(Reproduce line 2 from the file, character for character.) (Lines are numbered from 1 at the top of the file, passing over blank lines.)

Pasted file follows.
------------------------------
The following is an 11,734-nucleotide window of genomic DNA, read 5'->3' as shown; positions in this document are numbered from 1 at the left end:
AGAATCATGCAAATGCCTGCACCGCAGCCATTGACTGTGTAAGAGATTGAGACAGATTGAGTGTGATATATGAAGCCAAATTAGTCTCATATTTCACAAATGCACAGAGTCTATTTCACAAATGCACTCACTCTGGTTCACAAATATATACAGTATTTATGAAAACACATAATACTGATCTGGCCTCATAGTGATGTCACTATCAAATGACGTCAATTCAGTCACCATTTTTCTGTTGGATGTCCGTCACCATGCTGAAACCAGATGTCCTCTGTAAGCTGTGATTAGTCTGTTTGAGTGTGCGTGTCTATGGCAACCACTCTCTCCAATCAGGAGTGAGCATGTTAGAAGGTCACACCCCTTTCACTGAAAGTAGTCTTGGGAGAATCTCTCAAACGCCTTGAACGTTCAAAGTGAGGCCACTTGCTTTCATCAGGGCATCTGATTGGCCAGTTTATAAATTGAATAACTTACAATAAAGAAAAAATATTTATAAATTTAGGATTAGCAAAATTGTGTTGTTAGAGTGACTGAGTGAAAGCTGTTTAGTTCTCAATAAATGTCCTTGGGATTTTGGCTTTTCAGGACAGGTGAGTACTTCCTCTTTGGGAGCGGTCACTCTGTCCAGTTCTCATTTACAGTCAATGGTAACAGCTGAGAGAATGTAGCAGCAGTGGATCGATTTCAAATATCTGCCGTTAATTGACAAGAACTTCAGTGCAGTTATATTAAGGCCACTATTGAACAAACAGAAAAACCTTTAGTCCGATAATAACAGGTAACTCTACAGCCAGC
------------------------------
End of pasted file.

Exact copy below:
AGAATCATGCAAATGCCTGCACCGCAGCCATTGACTGTGTAAGAGATTGAGACAGATTGAGTGTGATATATGAAGCCAAATTAGTCTCATATTTCACAAATGCACAGAGTCTATTTCACAAATGCACTCACTCTGGTTCACAAATATATACAGTATTTATGAAAACACATAATACTGATCTGGCCTCATAGTGATGTCACTATCAAATGACGTCAATTCAGTCACCATTTTTCTGTTGGATGTCCGTCACCATGCTGAAACCAGATGTCCTCTGTAAGCTGTGATTAGTCTGTTTGAGTGTGCGTGTCTATGGCAACCACTCTCTCCAATCAGGAGTGAGCATGTTAGAAGGTCACACCCCTTTCACTGAAAGTAGTCTTGGGAGAATCTCTCAAACGCCTTGAACGTTCAAAGTGAGGCCACTTGCTTTCATCAGGGCATCTGATTGGCCAGTTTATAAATTGAATAACTTACAATAAAGAAAAAATATTTATAAATTTAGGATTAGCAAAATTGTGTTGTTAGAGTGACTGAGTGAAAGCTGTTTAGTTCTCAATAAATGTCCTTGGGATTTTGGCTTTTCAGGACAGGTGAGTACTTCCTCTTTGGGAGCGGTCACTCTGTCCAGTTCTCATTTACAGTCAATGGTAACAGCTGAGAGAATGTAGCAGCAGTGGATCGATTTCAAATATCTGCCGTTAATTGACAAGAACTTCAGTGCAGTTATATTAAGGCCACTATTGAACAAACAGAAAAACCTTTAGTCCGATAATAACAGGTAACTCTACAGCCAGC